- 7:00am, 8:30am 12:00noon and 6:00pm English;
- 8:00pm Spanish.
Whenever we make the effort to return to the source and to recover the original freshness of the Gospel, new avenues arise, new paths of creativity open up, with different forms of expression, more eloquent signs and words with new meaning for today’s world. The Joy of the Gospel.
Ash Wednesday marks the beginning of Lent and we begin something that puts us totally out of step with modern life and culture. We are set apart because we give serious thought to things that our world refuses to consider. In fact, the world around us seems dedicated to distracting us from those things on which we must reflect.
“Remember that you are dust and to dust you shall return.” These words, the words we must consider are traditionally spoken on Ash Wednesday. Ashes mark our foreheads, reminding us of our vulnerability, our frail nature, our weakness, mortality and our sin. We are free to do this because we know that the season of Lent leads us to the Festival of the Resurrection. Out of weakness, strength emerges. Out of death, comes Resurrection.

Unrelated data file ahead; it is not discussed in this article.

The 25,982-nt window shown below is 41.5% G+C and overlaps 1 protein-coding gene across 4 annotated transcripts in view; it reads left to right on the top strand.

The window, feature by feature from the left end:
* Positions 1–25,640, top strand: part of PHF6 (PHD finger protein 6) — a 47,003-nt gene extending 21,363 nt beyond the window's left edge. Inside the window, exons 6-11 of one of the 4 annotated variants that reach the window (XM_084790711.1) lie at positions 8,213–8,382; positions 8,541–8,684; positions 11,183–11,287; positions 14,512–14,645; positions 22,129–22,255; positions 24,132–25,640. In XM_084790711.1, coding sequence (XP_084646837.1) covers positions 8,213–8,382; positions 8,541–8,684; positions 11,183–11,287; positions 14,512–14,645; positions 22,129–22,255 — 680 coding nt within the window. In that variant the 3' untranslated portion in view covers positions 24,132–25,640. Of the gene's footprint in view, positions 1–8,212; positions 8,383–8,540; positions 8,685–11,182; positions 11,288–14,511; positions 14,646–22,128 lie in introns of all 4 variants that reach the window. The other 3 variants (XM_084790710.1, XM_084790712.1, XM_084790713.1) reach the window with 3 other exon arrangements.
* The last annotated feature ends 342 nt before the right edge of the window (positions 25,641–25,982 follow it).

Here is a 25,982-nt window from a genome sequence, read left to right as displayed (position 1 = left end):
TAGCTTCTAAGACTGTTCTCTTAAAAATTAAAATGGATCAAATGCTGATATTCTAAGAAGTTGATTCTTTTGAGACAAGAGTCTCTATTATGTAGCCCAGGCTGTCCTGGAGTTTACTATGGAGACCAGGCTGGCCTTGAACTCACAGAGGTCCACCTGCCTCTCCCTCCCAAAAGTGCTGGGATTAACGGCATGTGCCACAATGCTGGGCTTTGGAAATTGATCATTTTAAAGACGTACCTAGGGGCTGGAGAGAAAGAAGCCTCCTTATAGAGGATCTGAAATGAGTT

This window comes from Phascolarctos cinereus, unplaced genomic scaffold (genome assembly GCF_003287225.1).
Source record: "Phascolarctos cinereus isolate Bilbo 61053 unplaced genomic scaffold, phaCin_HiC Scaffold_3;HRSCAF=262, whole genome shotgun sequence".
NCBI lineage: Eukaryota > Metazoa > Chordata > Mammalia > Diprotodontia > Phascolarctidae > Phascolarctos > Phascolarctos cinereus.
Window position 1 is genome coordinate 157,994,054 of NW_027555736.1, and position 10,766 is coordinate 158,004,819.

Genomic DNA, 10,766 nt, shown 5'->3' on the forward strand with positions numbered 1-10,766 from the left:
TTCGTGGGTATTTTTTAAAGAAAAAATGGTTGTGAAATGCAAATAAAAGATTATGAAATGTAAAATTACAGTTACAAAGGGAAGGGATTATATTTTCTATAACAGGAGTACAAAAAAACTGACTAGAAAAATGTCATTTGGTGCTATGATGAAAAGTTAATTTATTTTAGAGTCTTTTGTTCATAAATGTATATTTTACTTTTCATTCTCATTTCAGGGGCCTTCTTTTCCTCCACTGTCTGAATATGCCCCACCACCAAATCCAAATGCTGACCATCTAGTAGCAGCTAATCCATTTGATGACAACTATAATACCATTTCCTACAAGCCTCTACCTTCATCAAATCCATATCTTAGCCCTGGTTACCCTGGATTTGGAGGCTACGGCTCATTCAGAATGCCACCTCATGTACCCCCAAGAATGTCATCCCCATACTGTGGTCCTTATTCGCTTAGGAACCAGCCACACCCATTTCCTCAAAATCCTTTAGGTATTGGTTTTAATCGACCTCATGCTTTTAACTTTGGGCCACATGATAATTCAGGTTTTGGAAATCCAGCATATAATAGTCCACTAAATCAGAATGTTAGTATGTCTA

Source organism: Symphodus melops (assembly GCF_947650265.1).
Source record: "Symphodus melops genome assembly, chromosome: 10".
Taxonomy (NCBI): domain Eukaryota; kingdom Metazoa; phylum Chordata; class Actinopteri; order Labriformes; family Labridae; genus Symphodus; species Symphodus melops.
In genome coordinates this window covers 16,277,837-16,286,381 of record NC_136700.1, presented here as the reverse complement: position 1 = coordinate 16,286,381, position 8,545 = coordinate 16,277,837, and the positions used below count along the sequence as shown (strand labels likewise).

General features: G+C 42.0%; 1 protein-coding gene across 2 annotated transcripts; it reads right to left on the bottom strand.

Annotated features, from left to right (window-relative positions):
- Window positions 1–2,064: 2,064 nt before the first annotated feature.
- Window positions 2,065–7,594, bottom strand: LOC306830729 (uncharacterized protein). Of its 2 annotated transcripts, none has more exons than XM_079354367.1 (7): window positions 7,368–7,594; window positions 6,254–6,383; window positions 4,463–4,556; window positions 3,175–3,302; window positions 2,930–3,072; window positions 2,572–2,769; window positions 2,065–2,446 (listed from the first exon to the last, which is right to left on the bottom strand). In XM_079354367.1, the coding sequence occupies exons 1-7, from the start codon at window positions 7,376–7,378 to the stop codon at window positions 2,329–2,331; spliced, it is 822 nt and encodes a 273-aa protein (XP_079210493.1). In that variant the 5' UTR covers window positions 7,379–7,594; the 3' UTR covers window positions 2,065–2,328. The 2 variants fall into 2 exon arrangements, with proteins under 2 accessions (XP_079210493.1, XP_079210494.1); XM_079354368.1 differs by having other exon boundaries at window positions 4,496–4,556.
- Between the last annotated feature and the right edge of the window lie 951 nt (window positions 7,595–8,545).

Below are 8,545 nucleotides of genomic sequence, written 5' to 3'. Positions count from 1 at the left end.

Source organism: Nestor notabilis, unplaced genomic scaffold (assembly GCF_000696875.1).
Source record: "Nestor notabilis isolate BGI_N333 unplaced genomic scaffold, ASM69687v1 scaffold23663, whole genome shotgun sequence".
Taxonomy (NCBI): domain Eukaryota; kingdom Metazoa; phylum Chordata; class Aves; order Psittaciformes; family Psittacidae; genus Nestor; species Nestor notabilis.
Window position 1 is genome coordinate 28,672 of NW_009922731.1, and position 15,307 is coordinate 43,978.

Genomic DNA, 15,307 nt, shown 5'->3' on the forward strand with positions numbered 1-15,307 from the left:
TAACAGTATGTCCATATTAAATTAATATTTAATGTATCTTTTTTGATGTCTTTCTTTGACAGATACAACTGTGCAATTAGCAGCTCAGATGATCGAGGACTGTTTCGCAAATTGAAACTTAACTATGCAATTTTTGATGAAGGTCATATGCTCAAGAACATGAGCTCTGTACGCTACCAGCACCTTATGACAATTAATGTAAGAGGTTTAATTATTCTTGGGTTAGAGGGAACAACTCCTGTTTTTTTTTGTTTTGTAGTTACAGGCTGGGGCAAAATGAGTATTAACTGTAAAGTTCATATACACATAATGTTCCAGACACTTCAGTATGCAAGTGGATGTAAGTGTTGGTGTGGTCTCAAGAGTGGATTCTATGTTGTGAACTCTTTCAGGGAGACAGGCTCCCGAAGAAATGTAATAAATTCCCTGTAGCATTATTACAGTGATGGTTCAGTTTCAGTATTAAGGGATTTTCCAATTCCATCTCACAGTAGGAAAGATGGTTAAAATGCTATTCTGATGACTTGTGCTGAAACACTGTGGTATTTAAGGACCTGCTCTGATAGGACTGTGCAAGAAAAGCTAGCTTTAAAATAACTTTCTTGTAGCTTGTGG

Lord help us to remember that we are dust. By your death and resurrection give us the strength to live a new life. Amen
Ash Wednesday and Good Friday are obligatory days of fasting and abstinence for Catholics. In addition, Fridays during Lent are obligatory days of abstinence. For members of the Latin Catholic Church, the norms on fasting are obligatory from age 18 until age 59. When fasting, a person is permitted to eat one full meal, as well as two smaller meals that together are not equal to a full meal. The norms concerning abstinence from meat on Fridays are binding upon Catholics from age 14 onwards.